After a couple of weeks have passed, you should be able to return to your everyday activities without much issues. However, you want to avoid doing certain activities that will place too much stress on the body, which include straining during bowel movements and lifting heavy items. Make sure that you add fiber to your diet throughout this process, which ensures that your bowel movements are much easier.

Another great way to avoid straining and constipation is by drinking water consistently as you recover. While you’re at home, make sure that you rest whenever you feel tired. You should prepare to take two weeks off of work while the recovery process is ongoing. As long as you follow these guidelines, you shouldn’t experience any problems while recovering from a hemorrhoidectomy.

Factors That Could Be Increasing Your Risk of Hemorrhoids

Hemorrhoids are among the more painful conditions that can occur when certain veins within the anus or rectum become swollen and inflamed. Along with a high amount of discomfort, you’ll likely experience bleeding until the hemorrhoids have been treated, which can be frustrating to deal with. If you want to avoid experiencing these issues in the first place, understanding the risk factors that are associated with hemorrhoids should help you substantially lower your risk of developing them.

What Are Hemorrhoids?

Hemorrhoids are a common health issue that leads to the development of inflamed and swollen veins in some area of the anus or rectum. These veins can either be internal or external, the location of which determines what treatment you’ll be provided with. The symptoms that you experience when suffering from hemorrhoids depend on where the hemorrhoids are located. In some areas, the presence of hemorrhoids can bring about constant pain, discomfort, bleeding, and itchiness until the hemorrhoids are cleared up. These symptoms may worsen during bowel movements. The main types of treatment for hemorrhoids include lifestyle changes and procedures like sclerotherapy.

Standard Risk Factors

The main causes and risk factors associated with hemorrhoids include everything from chronic constipation and diarrhea to sitting for a long time on the toilet. Since hemorrhoids develop in nearly 75 percent of people at some point in their lives, the causes of hemorrhoids are too numerous to list. These swollen veins can also develop if you strain too much during bowel movements. When blood pressure rises in the blood vessels within the anus or rectum, the vessels can slip into an incorrect position, which causes irritation and swelling.

Lifestyle Risk Factors

Even though the bowel movements are the most common cause of hemorrhoids, there are an array of lifestyle factors that heighten your chance of suffering from one or more hemorrhoids. For instance, it’s important that you remain hydrated if you wish to avoid hemorrhoids. Becoming dehydrated or not consuming enough water throughout the day can lead to the development of constipation, which can cause hemorrhoids to develop. A diet that’s low in fiber will also put you at a greater risk since these diets increase the risk of constipation. Instead, fill your diet with foods that are rich in fiber, which include beans, pears, broccoli, almonds, bananas, oranges, and brown rice. You should also exercise regularly to increase muscle tone in the anorectal muscles, which lessens your risk of hemorrhoids.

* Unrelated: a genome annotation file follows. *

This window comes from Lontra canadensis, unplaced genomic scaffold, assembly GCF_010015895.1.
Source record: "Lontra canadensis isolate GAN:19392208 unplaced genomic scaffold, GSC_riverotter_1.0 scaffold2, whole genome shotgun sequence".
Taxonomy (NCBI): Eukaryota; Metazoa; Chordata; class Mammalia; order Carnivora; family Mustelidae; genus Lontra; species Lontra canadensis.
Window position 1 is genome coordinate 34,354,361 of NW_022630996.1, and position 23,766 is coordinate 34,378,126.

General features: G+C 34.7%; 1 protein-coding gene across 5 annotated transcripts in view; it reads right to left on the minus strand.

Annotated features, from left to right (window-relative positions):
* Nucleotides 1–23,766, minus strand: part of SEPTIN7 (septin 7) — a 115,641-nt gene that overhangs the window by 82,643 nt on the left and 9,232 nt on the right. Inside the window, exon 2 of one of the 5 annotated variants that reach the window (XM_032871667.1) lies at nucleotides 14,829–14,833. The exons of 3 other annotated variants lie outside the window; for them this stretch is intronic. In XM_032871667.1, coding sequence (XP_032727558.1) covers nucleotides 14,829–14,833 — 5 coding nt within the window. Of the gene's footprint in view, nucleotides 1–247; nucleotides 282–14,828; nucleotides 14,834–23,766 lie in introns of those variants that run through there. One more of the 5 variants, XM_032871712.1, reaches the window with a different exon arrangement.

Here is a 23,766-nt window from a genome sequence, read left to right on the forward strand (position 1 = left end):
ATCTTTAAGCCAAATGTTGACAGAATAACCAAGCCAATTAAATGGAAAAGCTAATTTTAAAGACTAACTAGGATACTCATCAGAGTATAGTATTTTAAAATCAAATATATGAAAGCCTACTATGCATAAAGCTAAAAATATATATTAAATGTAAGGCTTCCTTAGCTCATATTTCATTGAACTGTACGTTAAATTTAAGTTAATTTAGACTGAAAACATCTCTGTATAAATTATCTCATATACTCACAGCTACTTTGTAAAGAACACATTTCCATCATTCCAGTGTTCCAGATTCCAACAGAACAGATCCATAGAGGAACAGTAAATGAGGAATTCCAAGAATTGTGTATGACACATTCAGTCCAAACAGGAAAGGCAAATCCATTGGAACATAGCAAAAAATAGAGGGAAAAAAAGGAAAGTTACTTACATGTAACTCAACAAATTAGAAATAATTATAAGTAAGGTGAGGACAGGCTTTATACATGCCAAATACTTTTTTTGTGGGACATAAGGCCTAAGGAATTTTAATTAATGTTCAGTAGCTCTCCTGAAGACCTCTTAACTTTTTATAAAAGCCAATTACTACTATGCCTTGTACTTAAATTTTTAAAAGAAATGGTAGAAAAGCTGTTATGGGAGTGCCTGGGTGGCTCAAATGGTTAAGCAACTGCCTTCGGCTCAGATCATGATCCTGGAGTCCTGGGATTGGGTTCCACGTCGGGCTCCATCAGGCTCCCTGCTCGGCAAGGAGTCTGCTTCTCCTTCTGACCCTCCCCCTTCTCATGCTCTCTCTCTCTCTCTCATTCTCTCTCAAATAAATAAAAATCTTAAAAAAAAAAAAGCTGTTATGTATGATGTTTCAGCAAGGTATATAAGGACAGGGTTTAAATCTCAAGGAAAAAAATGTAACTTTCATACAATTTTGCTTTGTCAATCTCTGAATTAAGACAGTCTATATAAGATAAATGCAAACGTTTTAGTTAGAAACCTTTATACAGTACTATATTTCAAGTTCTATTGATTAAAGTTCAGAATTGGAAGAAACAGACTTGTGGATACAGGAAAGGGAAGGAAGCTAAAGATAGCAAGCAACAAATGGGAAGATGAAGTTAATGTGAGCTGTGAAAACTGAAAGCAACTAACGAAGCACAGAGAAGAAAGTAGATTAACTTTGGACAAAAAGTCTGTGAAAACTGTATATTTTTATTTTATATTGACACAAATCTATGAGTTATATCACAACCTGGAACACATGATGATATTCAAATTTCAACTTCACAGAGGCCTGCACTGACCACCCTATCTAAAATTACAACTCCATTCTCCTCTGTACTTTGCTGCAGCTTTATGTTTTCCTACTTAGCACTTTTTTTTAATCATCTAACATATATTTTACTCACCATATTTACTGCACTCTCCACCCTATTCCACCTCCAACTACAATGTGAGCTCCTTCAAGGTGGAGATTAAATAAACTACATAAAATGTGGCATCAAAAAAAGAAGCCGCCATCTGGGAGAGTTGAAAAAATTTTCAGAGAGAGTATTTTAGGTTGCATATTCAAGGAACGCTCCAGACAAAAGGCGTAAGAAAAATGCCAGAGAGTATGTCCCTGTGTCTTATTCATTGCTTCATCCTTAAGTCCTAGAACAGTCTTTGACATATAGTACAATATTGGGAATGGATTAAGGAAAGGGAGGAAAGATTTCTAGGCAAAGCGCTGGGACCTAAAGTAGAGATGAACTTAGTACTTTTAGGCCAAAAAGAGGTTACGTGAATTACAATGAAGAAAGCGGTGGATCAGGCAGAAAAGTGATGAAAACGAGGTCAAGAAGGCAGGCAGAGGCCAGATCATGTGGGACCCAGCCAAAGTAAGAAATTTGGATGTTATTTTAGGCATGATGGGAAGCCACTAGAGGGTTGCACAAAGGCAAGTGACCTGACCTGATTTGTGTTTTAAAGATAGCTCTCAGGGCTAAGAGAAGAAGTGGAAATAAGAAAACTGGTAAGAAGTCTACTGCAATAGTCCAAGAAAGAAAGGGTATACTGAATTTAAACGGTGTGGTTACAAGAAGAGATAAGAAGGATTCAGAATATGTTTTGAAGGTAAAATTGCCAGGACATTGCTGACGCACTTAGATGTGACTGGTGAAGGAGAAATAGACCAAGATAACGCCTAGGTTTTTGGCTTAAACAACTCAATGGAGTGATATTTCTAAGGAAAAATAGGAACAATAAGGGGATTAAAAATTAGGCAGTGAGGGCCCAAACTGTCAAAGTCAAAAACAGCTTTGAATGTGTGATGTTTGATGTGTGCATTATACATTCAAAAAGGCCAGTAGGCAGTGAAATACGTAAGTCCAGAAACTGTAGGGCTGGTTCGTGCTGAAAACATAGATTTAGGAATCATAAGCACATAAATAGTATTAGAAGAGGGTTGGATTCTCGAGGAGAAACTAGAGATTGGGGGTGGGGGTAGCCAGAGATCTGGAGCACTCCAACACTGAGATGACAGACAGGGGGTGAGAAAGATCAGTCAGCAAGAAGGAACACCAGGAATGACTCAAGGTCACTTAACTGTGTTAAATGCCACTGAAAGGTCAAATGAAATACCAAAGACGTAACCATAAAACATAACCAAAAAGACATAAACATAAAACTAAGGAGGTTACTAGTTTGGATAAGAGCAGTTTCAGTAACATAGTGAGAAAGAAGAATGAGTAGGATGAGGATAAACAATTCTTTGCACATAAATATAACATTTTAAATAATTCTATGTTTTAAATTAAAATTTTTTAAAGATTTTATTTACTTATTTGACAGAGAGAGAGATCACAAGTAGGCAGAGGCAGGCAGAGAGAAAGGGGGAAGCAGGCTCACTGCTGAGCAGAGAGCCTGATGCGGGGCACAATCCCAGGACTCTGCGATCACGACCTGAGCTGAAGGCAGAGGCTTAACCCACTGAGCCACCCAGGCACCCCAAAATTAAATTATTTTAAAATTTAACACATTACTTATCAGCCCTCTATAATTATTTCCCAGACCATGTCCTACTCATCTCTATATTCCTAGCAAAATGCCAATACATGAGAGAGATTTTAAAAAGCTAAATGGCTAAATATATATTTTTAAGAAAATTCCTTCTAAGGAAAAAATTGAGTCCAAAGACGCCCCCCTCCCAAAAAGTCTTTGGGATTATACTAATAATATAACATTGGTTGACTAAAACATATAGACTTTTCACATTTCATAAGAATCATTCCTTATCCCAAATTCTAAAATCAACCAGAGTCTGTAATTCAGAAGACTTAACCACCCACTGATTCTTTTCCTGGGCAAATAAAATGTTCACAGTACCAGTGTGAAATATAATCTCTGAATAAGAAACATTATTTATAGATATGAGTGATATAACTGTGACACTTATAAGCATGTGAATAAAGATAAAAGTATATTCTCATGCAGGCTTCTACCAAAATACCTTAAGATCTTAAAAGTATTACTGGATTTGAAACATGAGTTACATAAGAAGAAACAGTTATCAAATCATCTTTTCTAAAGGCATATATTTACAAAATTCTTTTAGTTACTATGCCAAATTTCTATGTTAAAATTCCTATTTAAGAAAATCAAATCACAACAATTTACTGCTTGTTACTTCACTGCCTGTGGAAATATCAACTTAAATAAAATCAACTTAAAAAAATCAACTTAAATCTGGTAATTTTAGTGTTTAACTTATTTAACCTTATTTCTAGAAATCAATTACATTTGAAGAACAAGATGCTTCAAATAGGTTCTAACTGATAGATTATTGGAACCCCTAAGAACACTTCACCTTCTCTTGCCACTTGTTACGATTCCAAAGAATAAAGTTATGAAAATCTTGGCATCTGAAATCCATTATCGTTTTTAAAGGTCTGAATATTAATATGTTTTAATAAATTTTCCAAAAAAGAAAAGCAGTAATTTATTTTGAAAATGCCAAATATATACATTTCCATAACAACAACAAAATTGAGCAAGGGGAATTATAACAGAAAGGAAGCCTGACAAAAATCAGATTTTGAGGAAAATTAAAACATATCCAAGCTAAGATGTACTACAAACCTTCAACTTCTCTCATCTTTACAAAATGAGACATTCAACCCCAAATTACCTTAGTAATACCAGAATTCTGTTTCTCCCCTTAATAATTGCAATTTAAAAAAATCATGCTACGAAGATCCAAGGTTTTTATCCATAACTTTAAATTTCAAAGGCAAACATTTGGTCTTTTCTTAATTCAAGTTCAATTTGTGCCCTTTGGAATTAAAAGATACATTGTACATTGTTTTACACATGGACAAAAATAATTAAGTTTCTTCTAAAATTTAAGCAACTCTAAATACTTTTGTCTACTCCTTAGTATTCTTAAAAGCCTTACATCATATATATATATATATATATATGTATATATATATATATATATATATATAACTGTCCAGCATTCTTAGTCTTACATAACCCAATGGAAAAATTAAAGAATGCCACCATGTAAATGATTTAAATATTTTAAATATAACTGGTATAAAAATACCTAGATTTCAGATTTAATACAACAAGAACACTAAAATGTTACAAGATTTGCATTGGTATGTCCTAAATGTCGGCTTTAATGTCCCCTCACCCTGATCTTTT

Preventing Hemorrhoids During Your Pregnancy

While there are many wonderful things about a pregnancy, there are a few unpleasant things you may have heard about, such as hemorrhoids. It’s usually hormonal changes experienced during pregnancy that affect the digestive system and contribute to constipation. Extra weight from a growing baby can also place pressure on veins. However, there are some steps you can take to minimize issues with hemorrhoids as your pregnancy continues.

Drink More Water

Hydration is important during pregnancy for many reasons. When it comes to hemorrhoid prevention, H2O promotes softer stools and helps reduce excessive straining during bowel movements. Generally, you’ll want to consume about 8-10 glasses of water per day throughout your pregnancy.

Do Kegel Exercises Daily

Your risk of pregnancy-related hemorrhoids may be reduced by doing kegel exercises to strengthen your pelvic floor. These exercises boost circulation in the anal/rectal area and the space between the anus and vulva (perineum). Performed on empty bladder, kegels involve squeezing and contracting pelvic muscles without pulling your stomach in.